Grid Balancing Costs Rocket


By Paul Homewood

An interesting article from Elexon about the costs incurred in balancing the grid:

The Electricity System Operator (ESO) plays an essential role in balancing supply and demand using the Balancing Mechanism (BM). Matching supply and demand requires payments to be made between the ESO and participating consumers and generators. Consumers and generators submit prices for volumes of energy they can provide within a half-hour period (Settlement Period) to balance the system. In this Insight article, analyst Angus Fairbairn looks at balancing costs of ESO since 2015.

System Operator role is becoming more challenging

The ESO role in Great Britain, performed by National Grid ESO, is becoming more challenging and costly. All electricity consumers pay for these costs as part of their bills. In 2020, some contributing factors were the move to a more decentralised system and increases in intermittent generation with a push to a net zero future. The ESO also faced forecasting challenges with changing demand profiles due to COVID-19.

Generation sources used to keep the system in balance

The graph below shows how payments for balancing energy produced from different fuel types has contributed to net balancing costs since 2015. This graph only includes payments for utilised balancing energy in the BM and outside the BM in Balancing Services Adjustment Actions. Additional payments, such as availability fees or start-up costs have not been included.

Net balancing costs were £506m in 2015. The system pressures mentioned above have pushed the net cost in 2020 to £1.3Bn, 67% higher than 2019 (£794m).

Net Bid and Offer cashflow

The graph below shows changes in net Bid and Offer cash flow between 2015 and 2020. Bids have a negative volume as they are a reduction in energy on the system. The Bid price represents the amount paid to the ESO by the balancing services provider and therefore the lower the Bid price, the more expensive it is to the ESO and a negative price will represent a payment to a BM Participant.

Bid cashflow is the price (£/MWh) of a Bid multiplied by the volume of the Bid (MWh). A net positive Bid cashflow across a year means more money was paid to Balancing Service providers for negatively priced Bids by the ESO than the ESO received from positively priced Bids.

Prior to 2020, the yearly net cost attributed to Bids was negative. This means more money was received by National Grid ESO for reducing energy on the system than was paid to Balancing Service providers to reduce energy on the system. Balancing Service providers will pay to reduce their generation as they may save costs of operation and/or fuel. They may also pay to consume more electricity.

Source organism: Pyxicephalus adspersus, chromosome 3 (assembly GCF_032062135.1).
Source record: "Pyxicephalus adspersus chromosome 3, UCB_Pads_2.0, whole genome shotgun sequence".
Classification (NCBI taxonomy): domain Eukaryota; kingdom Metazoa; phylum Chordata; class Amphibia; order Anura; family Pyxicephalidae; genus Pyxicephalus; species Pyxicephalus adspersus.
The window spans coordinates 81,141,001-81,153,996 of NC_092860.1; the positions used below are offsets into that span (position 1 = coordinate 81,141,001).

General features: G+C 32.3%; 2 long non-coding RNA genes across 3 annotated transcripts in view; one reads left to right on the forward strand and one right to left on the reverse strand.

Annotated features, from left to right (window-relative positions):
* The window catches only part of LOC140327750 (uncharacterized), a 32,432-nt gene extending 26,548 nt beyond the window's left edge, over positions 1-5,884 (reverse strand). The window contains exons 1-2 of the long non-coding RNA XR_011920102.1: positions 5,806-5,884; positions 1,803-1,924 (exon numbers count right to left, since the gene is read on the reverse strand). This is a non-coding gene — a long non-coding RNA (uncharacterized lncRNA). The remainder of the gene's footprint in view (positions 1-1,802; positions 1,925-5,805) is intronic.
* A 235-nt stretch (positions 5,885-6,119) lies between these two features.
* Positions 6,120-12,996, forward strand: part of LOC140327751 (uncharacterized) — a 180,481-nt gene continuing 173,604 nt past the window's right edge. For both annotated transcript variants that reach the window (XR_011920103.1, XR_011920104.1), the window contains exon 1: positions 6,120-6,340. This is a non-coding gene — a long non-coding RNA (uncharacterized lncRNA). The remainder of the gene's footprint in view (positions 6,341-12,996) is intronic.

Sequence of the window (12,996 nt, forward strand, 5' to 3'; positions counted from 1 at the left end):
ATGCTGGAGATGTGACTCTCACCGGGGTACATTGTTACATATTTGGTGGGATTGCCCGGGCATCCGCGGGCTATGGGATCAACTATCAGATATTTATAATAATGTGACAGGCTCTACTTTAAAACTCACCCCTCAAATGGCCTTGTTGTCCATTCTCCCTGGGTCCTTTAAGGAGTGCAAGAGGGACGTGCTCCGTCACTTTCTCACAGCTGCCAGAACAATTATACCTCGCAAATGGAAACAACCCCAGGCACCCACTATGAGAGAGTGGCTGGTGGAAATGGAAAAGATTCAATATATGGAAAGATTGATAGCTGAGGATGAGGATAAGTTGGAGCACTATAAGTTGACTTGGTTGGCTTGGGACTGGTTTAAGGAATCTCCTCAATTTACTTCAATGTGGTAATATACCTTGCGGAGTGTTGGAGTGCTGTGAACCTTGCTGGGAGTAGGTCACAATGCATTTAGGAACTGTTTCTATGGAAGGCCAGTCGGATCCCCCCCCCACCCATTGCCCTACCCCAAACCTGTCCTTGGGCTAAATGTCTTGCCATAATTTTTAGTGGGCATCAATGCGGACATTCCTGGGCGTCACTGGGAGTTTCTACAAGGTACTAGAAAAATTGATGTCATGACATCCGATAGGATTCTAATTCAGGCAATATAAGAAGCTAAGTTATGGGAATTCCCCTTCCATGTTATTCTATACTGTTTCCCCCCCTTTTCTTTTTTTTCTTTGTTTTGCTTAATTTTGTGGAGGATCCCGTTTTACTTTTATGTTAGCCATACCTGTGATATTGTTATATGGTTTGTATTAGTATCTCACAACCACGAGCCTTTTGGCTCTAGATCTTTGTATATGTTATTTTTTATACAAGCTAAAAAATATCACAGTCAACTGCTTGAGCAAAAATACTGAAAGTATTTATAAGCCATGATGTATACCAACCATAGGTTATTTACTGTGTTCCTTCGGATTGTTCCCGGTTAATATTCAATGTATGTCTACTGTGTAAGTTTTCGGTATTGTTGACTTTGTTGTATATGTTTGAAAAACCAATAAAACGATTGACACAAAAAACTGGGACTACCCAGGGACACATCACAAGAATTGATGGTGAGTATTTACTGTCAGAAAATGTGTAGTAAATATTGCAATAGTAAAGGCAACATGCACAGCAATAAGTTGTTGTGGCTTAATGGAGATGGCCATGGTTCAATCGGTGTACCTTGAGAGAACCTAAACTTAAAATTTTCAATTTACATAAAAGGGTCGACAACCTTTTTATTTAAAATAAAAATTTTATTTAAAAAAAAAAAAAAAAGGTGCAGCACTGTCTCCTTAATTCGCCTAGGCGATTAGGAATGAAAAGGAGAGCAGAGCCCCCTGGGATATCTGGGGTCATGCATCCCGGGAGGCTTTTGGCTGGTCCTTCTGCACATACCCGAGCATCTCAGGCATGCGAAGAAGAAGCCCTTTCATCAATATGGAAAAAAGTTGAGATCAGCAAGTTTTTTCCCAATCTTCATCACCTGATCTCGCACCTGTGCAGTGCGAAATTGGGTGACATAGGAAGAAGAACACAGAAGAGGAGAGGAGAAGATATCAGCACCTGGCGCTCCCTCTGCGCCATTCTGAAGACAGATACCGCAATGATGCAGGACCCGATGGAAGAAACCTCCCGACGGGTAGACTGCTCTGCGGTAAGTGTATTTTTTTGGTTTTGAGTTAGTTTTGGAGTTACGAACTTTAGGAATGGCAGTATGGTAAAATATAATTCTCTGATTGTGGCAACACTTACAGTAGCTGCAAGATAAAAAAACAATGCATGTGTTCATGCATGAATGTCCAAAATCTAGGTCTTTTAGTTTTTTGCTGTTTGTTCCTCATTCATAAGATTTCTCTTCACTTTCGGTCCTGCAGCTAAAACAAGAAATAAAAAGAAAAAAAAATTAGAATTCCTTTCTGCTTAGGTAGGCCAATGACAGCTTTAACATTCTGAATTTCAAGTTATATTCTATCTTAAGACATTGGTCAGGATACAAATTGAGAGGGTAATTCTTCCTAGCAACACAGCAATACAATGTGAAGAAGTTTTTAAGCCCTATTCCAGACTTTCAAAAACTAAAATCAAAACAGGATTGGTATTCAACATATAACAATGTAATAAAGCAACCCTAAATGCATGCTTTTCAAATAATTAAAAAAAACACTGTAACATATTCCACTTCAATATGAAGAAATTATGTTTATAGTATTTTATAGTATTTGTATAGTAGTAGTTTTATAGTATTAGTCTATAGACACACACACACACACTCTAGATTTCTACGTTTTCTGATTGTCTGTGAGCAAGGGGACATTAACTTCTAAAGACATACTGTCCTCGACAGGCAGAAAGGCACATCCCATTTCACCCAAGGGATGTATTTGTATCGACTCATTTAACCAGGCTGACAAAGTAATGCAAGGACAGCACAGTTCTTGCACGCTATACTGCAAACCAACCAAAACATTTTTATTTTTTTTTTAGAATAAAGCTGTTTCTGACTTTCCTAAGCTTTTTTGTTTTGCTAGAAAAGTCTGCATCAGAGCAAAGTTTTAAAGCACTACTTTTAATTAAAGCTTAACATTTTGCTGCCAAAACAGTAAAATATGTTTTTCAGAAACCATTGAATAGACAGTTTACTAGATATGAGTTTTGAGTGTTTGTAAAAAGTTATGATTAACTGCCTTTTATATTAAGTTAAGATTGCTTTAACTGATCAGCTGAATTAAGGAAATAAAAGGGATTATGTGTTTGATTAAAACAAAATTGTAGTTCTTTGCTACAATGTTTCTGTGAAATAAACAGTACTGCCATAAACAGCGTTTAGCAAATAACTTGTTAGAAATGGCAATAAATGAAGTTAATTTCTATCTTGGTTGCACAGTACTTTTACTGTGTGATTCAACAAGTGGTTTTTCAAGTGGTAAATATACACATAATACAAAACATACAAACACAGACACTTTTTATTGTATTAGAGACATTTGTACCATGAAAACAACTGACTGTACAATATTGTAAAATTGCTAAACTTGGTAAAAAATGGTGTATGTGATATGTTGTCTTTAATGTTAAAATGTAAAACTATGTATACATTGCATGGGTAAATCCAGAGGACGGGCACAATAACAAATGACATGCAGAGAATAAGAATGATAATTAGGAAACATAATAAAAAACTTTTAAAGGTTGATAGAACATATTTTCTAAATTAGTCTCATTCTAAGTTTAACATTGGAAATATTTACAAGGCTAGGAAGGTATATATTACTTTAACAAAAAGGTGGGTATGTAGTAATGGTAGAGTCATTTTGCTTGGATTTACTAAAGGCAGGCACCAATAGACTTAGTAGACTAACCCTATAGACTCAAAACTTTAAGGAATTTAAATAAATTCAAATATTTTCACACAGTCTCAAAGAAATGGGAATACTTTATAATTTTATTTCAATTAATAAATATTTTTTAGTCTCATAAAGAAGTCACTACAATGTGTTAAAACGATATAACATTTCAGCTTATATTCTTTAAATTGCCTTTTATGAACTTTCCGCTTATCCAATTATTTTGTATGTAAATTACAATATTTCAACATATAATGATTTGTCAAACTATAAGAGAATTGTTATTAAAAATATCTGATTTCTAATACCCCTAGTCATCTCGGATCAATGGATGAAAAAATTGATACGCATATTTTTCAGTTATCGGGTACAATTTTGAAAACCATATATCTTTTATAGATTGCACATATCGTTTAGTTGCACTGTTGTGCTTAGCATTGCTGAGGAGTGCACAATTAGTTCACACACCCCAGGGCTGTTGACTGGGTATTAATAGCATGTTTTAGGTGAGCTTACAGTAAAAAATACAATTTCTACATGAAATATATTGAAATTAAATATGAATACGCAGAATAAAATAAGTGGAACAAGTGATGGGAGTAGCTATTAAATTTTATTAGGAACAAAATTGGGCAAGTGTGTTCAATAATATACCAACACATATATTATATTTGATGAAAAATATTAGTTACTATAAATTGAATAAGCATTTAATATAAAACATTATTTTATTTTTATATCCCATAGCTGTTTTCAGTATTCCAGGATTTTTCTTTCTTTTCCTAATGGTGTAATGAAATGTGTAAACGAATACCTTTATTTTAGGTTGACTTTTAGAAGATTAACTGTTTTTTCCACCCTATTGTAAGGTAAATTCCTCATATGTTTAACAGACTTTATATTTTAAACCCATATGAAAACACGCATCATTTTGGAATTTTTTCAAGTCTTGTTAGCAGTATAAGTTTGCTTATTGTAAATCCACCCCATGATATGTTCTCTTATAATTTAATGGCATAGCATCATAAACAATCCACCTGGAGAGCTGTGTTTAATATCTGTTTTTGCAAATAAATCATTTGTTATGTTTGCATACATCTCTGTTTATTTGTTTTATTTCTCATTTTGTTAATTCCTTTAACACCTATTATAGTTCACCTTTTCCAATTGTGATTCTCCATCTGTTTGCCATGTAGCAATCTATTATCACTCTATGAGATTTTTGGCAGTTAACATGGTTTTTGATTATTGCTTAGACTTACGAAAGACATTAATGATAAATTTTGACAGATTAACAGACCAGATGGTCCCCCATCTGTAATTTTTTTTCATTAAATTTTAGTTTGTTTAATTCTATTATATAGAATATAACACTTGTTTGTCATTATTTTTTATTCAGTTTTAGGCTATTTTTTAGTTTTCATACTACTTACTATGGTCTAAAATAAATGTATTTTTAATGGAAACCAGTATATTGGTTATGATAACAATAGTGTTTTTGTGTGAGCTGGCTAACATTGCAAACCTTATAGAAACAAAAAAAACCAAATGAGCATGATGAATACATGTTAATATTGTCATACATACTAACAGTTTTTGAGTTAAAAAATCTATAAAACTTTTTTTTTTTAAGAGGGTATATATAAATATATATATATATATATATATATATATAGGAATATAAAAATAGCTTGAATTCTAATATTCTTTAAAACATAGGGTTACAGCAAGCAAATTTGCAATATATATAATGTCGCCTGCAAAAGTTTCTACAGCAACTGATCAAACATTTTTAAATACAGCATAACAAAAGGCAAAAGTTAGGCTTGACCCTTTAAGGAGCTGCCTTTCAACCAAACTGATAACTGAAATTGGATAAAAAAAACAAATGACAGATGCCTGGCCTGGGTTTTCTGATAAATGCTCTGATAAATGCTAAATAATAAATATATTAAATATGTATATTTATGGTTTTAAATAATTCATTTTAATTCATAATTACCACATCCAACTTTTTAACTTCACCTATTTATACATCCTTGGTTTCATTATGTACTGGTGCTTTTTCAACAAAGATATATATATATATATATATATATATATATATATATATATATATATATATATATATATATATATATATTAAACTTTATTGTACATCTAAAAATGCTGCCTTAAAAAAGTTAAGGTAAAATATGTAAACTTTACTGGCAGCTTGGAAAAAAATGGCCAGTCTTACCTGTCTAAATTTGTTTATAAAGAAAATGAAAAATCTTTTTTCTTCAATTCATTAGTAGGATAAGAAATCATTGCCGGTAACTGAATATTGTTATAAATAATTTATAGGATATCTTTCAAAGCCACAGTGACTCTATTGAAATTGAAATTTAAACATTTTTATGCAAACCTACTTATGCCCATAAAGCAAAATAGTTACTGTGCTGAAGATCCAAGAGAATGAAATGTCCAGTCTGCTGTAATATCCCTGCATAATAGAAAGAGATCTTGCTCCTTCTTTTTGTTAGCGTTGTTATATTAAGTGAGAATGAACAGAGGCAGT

The negative net Bid Cashflow from Bids reduced the overall cost of balancing the system by an average of £125m per year from 2015 to 2019. This trend significantly switched in 2020 with a positive net Bid cashflow, of £257m being paid from the ESO to Balancing Service providers to reduce energy on the system. This represented an additional 19% of cost on top of Offer costs.

Net positive Bid cashflow means more money is being paid to BM Participants from the ESO than Balancing Service providers are paying to the ESO to reduce energy on the system. Bids which result in payment from the ESO to the Balancing Service provider will have a negative price in £/MWh.

Bids with negative prices usually come from wind generators as they have no fuel costs and will lose payments from their Renewable Obligations Certificates (ROCs). ROCs are paid to certain renewable generators for each MWh of electricity generation delivered to the grid.

The Offer price represents the amount paid from the ESO to the Balancing Services provider. The higher the Offer price, the more expensive it is to the ESO. Offers have a positive volume as they are an increase in energy on the system. Offer cashflow is the price (£/MWh) of an Offer multiplied by the volume of the Offer (MWh).

Yearly net Offer cashflow has always been positive as it is very unlikely for Participants to pay to increase electricity on the system; to consume less or generate more.

Since 2016, net Offer cashflow has been rising. From 2019 to 2020, net Offer costs rose by 23%. As the cost increased for both Bids and Offers, this meant that balancing costs rose by 50% from 2019 to 2020.


Expenditure on balancing energy for the ESO has risen significantly in 2020. There has been more expenditure on all Bid and Offer volume with the greatest changes seen in money spent on reducing the energy on the system through Bids. Reducing energy on the system in 2020 came with significant financial expenditure rather than benefit to the ESO. More Bid volume was required, and at a higher price.

Low demand due to the impact of COVID-19, combined with the difficulty in forecasting new demand profiles in 2020 is likely to have increased the need for balancing energy. This looks set to be a short term influence on the system. As lockdown restrictions ease and working behaviours return to normal, balancing the system may become more predictable and less costly.

Significant increases in balancing costs from low carbon sources, such as biomass and wind were seen in 2020. This has been a long-term trend, with the cost of biomass balancing energy rising from 2017 and wind from 2016.

Economic incentives for renewable generation with low fuel and operational costs result in the costs for turning down generation from these sources being more expensive. This was seen with wind Bids where no fuel costs and financial benefits of generating (ROCs) contributed to the lowest (most expensive) Bid prices in February and November 2020.